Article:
How Secure is Your Internet of Everything?

  • Internet of Things security concerns, questions and solutions

How Secure is Your Internet of Everything?

What comes first to mind when you think about security? Your family? Your home? Your business? Your vehicle? Your email account? What about your credit cards or bank account? And growing most recently — your fitness tracker containing health data?

Technology has progressed so rapidly in the past 10 years that most of us don’t give much thought any more to how vulnerable our personal data really is. How exposed is your Internet of Everything and what can you do to quickly reduce your risks?

This is your credit card fraud department calling…

Internet of things is TVs, cars, appliances, smartwatches, smartphones, security systems and everything else with an intelligent digital connection under your controlHas this ever happened to you? “This is Capital One fraud detection calling. Am I speaking to the card holder? Please verify your name and home address. Do you have possession of your card? Good. Did you use your card to make a purchase for $99.00 at a clothing retailer in southern California? Did you make a purchase at a shoe store 20 minutes later for…” and on the phone call goes.

Your heart sinks, you immediately feel violated. “Wow!” you say. “How could someone get my card number? I shred all of my private information!” And of course you have really secure passwords on all your accounts, right? Or do you?

Fraud is costing you, even if you haven’t been directly hacked yet

There have been numerous widely publicized security breaches in the United States in recent years: Target, eBay, Home Depot — and then there was that huge hack into Sony Pictures. Add these all up and over 100 million Americans have been impacted in some way by these violations.

According to a study by LexisNexis, merchants spend $3.08 for every $1.00 in fraud – that’s a 33% increase over the prior year. Guess who pays for that? Yep, you and I, in the form of higher prices and fees.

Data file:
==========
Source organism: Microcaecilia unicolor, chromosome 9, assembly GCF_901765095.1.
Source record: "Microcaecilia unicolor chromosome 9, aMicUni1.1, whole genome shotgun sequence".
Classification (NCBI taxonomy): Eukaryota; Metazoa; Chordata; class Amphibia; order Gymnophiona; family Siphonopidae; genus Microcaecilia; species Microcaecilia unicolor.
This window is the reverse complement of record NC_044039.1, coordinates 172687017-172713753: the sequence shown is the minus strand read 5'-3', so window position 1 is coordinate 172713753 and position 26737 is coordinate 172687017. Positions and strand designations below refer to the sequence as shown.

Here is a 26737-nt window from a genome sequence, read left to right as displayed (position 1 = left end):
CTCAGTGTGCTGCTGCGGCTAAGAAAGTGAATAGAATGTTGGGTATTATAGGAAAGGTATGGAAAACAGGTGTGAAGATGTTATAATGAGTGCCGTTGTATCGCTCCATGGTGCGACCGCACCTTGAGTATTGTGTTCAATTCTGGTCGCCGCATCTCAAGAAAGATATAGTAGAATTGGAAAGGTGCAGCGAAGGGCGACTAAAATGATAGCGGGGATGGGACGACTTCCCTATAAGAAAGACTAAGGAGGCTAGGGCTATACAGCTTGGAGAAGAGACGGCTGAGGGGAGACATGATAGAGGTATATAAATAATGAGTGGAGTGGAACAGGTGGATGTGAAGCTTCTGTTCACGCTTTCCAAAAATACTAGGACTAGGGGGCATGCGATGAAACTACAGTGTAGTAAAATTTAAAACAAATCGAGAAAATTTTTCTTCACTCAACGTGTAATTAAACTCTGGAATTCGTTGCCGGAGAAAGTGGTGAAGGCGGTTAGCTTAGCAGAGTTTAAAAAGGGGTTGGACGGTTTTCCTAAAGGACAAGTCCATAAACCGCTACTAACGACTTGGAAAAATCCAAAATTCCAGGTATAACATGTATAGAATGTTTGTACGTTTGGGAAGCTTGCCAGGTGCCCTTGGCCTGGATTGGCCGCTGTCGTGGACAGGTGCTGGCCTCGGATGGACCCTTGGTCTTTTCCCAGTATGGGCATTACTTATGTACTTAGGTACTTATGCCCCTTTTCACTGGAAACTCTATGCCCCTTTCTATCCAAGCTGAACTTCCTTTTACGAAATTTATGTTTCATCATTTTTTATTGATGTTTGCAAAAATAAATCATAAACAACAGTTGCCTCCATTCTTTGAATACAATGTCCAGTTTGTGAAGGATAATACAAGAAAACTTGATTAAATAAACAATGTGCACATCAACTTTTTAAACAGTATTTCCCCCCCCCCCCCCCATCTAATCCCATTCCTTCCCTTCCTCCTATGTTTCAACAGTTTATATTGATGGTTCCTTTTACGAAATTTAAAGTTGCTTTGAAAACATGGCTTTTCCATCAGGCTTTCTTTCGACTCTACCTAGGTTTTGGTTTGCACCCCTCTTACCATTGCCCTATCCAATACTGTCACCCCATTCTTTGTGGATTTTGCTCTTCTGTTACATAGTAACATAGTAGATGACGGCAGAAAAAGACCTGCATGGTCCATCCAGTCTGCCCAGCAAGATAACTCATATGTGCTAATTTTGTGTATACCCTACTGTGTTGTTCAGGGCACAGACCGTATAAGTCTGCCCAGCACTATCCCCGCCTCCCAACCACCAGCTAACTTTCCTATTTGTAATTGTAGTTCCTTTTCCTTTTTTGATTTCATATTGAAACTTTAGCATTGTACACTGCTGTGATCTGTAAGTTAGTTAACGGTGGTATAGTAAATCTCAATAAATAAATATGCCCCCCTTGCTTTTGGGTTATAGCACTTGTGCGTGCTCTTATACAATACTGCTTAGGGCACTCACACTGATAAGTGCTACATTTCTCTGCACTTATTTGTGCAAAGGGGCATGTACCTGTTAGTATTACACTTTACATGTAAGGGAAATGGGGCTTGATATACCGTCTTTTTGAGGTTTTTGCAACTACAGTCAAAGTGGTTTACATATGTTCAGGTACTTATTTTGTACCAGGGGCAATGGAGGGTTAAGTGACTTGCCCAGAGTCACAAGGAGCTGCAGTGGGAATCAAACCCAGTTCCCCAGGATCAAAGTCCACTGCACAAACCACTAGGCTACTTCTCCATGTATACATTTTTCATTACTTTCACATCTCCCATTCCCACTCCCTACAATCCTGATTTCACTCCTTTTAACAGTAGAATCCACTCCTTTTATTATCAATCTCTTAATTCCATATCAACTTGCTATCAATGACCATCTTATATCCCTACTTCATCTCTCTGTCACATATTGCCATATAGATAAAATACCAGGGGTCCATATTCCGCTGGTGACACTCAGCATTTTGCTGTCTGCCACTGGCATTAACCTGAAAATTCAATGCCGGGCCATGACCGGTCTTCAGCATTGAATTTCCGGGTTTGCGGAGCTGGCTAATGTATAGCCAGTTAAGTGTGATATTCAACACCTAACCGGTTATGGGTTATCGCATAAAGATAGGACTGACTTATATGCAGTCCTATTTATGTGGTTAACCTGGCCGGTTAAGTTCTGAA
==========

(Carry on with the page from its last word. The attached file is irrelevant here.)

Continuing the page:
Take control of your personal data security

Here’s a quick Top 10 list for what you need to do right away to reduce your likelihood of becoming a victim of fraud at your home or work:

  • Use random word strings, and change your online passwords frequently.
    Most security breaches occur because people either leave the default password or use something that is easily learned about them. Always avoid using children’s or pet’s names, birth year or year of graduation. Conventional wisdom for years had suggested we use a string of characters that combines UPPER CASE, lower case, numbers and special characters (-_!#$%^&*+~?). But the current best practice is to use long strings of random words. The more random the choice of words, the better (not five words that make a logical sentence, because bots can attempt those incredibly rapidly) — in fact there are “diceware” tools that will help you generate memorable word strings using completely random words. And each new word you add exponentially increases the difficulty of hacking the passphrase, so experts recommend seven words or more.
  • Use a password locker app instead of those sticky notes.
    Have you ever walked by someone’s desk and seen that little yellow sticky note on the lower part of the monitor? OK, point made. There are numerous apps out there for computer, mobile and tablet use. When you implement this “Top 10” you will definitely need a password locker. I personally have over 100 different passwords. Many people find LastPass to be a good solution. Of course your password for the locker has to be super secure, random and memorized.
  • Always use different passwords for each account.